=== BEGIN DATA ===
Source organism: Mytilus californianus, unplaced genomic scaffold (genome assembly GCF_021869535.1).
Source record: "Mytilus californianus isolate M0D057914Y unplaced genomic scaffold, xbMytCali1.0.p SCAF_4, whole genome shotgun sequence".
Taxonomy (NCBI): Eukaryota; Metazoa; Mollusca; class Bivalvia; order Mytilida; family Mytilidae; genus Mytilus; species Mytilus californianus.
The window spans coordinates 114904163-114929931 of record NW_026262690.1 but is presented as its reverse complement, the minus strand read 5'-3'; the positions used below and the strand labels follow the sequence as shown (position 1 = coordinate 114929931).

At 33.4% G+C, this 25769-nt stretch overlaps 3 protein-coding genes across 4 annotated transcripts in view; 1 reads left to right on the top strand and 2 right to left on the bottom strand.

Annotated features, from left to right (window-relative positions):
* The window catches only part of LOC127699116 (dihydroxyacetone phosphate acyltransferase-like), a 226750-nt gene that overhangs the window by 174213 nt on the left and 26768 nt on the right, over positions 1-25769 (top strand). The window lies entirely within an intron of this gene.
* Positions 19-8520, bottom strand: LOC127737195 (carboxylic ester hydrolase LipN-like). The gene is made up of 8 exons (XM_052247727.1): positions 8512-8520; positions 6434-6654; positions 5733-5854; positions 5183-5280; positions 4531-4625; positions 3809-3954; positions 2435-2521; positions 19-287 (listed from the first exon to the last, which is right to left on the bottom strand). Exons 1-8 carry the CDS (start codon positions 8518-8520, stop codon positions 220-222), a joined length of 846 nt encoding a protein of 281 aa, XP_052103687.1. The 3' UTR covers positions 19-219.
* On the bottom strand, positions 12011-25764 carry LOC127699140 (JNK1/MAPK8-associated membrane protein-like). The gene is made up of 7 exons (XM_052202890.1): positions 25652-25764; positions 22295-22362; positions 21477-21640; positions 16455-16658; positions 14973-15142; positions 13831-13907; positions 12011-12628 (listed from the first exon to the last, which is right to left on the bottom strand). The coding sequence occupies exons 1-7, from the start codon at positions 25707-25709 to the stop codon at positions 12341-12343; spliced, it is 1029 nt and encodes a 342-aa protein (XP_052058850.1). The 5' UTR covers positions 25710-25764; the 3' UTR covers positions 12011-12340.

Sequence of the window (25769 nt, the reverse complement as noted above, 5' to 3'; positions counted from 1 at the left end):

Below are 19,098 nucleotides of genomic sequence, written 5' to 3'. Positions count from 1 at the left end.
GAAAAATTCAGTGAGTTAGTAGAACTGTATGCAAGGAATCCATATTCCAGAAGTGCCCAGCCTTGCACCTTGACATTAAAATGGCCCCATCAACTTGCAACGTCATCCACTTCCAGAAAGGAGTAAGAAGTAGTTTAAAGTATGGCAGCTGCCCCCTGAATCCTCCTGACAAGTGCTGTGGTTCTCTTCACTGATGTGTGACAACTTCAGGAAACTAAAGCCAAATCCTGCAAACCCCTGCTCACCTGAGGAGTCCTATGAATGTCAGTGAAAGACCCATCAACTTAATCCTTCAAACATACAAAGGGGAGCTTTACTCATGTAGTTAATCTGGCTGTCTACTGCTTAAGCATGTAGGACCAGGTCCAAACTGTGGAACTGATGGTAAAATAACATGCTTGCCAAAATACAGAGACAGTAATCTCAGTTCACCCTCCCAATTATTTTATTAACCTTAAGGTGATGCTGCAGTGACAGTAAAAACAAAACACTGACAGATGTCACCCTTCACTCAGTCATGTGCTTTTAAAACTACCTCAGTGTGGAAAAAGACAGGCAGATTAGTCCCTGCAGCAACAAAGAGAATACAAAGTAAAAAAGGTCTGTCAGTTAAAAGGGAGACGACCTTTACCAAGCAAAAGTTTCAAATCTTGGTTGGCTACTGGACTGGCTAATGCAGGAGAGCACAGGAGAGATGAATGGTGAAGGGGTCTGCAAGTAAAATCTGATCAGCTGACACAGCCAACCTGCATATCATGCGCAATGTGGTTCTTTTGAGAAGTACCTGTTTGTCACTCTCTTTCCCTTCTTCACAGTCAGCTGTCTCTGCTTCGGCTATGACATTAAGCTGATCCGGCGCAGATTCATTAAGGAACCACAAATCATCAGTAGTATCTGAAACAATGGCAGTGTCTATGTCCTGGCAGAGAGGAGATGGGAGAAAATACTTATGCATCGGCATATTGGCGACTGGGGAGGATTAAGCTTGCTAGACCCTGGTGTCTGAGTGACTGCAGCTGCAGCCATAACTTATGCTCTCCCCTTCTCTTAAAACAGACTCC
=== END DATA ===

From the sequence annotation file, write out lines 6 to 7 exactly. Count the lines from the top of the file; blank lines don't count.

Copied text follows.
Annotated features, from left to right (window-relative positions):
* The window catches only part of LOC127699116 (dihydroxyacetone phosphate acyltransferase-like), a 226750-nt gene that overhangs the window by 174213 nt on the left and 26768 nt on the right, over positions 1-25769 (top strand). The window lies entirely within an intron of this gene.